Clean technology company BlockTexx worked with QUT researchers to create a proprietary process that transforms textile waste into a valuable commodity.
Globally, an estimated 92 million tonnes of textiles go to landfill each year. This issue has been a massive blind spot in recycling and sustainability conversations, however textile waste has great potential to be transformed into a valuable commodity.
Only a small fraction of textile products from the fashion industry are collected and reused or recycled. The problem is exacerbated by the mixture of different natural and synthetic fibres in blended textiles, which makes effective recycling difficult.
In 2018, the clean technology company BlockTexx began working with QUT researchers to create a process that separates the cotton and polyester commonly found in many items of clothing.
This proprietary resource recovery technology, S.O.F.T.™ (separation of fibre technology), enables BlockTexx to manufacture high-quality raw materials from waste for reuse in many industries.
QUT researchers Professor Robert Speight, Dr Jan Zhang and Professor Ian O’Hara developed the process in collaboration with BlockTexx founders Adrian Jones and Graham Ross.
The process grew out of an Institute for Future Environments-funded Catapult project, which successfully separated polyester and wool. This project was led by Professor Speight, and included Dr Laura Navone, who brought expertise in enzymatic hair degradation; Associate Professor James Blinco, who specialises in polymer chemistry; and Associate Professor Alice Payne, who focuses on promoting the circular economy in fashion through finding new value for textile waste.
“Textile waste accounts for 3-4 percent of landfill, and far more is exported overseas, while charities struggle to cope with increasing volumes of poor-quality donations,” Associate Professor Alice Payne said.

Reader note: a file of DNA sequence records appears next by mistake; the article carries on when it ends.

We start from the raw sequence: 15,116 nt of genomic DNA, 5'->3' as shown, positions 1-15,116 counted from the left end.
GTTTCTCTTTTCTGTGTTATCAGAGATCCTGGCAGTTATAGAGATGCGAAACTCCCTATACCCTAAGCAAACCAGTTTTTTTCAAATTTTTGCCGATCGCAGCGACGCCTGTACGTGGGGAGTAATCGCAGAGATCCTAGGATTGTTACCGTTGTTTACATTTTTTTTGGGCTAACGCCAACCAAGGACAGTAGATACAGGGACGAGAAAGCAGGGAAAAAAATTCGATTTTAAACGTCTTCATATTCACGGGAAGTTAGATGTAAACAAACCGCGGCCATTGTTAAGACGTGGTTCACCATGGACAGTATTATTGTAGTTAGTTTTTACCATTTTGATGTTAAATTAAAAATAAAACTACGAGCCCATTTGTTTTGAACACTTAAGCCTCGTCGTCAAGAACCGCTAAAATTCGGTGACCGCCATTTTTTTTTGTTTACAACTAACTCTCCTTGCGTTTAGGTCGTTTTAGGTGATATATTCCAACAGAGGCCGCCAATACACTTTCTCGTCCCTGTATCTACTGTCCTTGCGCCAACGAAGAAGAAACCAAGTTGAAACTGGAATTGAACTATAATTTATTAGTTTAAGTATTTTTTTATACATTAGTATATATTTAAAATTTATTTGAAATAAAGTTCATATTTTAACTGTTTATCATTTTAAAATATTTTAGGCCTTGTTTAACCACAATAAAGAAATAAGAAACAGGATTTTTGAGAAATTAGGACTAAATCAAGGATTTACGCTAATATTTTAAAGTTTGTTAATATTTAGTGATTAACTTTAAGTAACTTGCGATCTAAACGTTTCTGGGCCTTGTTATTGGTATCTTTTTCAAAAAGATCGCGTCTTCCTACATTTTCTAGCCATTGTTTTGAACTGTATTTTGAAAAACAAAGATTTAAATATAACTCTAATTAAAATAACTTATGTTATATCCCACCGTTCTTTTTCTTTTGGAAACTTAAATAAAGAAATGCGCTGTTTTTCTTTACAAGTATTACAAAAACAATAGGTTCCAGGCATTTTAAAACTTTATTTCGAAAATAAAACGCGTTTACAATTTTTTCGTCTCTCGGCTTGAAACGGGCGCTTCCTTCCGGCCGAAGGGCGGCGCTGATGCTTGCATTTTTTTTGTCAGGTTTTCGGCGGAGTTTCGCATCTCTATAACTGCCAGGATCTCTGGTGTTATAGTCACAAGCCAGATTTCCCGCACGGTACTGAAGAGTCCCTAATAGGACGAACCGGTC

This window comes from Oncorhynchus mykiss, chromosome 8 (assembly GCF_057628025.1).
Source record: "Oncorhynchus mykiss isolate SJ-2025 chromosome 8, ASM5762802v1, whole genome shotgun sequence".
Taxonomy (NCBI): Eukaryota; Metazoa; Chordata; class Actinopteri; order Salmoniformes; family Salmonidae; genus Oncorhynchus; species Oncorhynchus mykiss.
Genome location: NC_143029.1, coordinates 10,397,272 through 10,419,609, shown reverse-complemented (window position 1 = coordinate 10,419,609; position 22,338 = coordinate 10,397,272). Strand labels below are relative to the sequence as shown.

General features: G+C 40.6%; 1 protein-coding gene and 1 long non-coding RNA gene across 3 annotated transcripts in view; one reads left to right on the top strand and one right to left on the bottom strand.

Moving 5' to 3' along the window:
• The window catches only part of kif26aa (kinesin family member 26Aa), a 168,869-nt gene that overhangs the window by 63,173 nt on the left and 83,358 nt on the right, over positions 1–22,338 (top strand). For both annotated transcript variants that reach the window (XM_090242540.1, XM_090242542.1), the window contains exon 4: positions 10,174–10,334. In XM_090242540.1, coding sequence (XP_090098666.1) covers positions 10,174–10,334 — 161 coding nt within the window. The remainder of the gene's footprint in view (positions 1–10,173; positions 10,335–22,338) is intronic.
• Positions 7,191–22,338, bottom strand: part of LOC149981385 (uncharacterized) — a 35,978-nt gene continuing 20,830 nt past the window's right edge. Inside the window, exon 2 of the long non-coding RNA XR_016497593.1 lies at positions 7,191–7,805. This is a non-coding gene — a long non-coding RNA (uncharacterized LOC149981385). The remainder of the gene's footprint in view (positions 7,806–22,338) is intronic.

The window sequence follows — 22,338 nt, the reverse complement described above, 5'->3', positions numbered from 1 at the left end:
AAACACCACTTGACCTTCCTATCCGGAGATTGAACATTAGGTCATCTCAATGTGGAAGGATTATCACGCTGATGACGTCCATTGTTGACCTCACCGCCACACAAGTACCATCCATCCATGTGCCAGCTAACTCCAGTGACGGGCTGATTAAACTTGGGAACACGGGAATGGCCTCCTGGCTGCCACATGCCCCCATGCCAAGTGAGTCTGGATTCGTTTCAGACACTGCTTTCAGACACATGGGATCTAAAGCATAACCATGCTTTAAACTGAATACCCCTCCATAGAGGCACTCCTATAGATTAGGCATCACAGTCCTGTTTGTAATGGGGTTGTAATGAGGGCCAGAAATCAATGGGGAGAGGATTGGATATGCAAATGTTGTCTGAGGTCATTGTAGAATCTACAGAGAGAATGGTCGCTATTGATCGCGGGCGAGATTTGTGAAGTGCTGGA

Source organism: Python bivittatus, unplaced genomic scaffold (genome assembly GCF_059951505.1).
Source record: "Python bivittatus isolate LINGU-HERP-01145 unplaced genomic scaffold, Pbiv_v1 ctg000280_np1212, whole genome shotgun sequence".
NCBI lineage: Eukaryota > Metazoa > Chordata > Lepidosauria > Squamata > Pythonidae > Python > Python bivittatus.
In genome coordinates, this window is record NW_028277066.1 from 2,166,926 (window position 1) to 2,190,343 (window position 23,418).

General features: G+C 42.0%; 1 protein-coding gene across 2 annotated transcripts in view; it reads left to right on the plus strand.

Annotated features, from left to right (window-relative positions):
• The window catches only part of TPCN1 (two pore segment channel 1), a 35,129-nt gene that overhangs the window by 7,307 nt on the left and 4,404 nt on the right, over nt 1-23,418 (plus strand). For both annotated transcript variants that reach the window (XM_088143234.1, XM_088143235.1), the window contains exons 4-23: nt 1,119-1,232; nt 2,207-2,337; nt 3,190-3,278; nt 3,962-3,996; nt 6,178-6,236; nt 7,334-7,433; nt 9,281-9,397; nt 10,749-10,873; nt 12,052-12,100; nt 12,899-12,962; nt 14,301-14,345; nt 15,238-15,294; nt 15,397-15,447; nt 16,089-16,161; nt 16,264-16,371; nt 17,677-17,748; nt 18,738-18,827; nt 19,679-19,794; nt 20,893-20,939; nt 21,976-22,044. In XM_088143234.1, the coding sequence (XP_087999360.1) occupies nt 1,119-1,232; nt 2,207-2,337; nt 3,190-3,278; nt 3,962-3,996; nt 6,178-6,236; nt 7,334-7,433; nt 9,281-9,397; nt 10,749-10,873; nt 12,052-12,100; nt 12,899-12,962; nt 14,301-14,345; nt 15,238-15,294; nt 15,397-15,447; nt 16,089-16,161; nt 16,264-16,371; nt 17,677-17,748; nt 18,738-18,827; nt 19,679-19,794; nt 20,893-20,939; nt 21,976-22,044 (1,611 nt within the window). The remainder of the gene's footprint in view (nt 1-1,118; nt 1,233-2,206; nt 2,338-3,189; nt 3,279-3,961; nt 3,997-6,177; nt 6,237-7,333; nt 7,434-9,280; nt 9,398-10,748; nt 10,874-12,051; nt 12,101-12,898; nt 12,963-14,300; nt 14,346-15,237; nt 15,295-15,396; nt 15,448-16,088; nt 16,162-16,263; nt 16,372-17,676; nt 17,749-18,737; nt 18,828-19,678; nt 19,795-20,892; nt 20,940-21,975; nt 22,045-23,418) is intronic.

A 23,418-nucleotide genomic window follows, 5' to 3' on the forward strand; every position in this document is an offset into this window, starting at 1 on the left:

“We are identifying and testing solutions to effectively reuse, recycle and find new value for textile waste. Through better understanding of how people care for, dispose and recycle their clothes, we seek to prevent and reduce this waste.”
“Recovering the raw materials from unwanted garments opens up a huge range of options to recycle fabrics into products such as chairs, food containers, toothpaste, cosmetics, clothes, playground equipment, paint thickeners and much more,” said Professor Speight, Technologies and Processes Program Leader from the Institute for Future Environments’ Centre for a Waste-Free World.
These types of innovations will enable textile separation and resource recovery at a commercial scale. BlockTexx co-founder Adrian Jones said the time has now come to address post-consumer textile waste.
“Unsold and unwanted clothing and textiles are piling up in landfills all over the world. Unlocking the value of discarded textiles will be a huge commercial opportunity that closes the loop in fashion production.”
In 2019, BlockTexx was named one of the global 50 to watch early stage clean technology companies, recognising the company’s ability to accelerate the fashion and textile industries’ transformation to sustainable, circular practices.
The other 10 selected startups are:
Agile Process Chemical LLP – Recycling plastics, transparently. Leading technology and machinery supplier for recycling end-of-life plastic waste.
Banyan Nation – Unlocking the market for premium recycled plastics in India through technology innovations across the value chain.
Bintix – Bintix brings the data dimension into waste management, where all household waste is recycled and doesn’t end up in a landfill, and the value of waste increases ten-fold.
BluePhin Technologies – BluePhin is a smart robot that can collect floating waste in commercial water bodies.
Ishitva Robotic Systems Pvt Ltd – Ishitva designs & builds automated solutions using Artificial Intelligence, Machine Learning, and IoT for sorting and segregation of dry waste including plastic waste.
Myanmar Recycles – Myanmar Recycles is a plastic film recycling facility specializing in post-consumer plastic that collects, sorts, washes, and pelletizes often ignored, hard-to-recycle plastic film into resin for domestic and international sale.
Plastics For Change – Plastics For Change has developed a marketplace platform that connects waste-pickers to global markets and ensures a consistent supply of high quality recycled plastic for brands.
PolyCycl – PolyCycl’s patented technology chemically recycles waste plastics to petrochemical feedstock that has been approved for the manufacturing of new monomers and plastics.
Re>Pal – Re>Pal recycles 100% mixed waste plastics from Indonesia into logistic pallets for sale across Asia from our factory in East Java.
Rekosistem – Rekosistem is an end-to-end zero waste management startup that aims for sustainable ecosystems via digital solutions and renewable energy.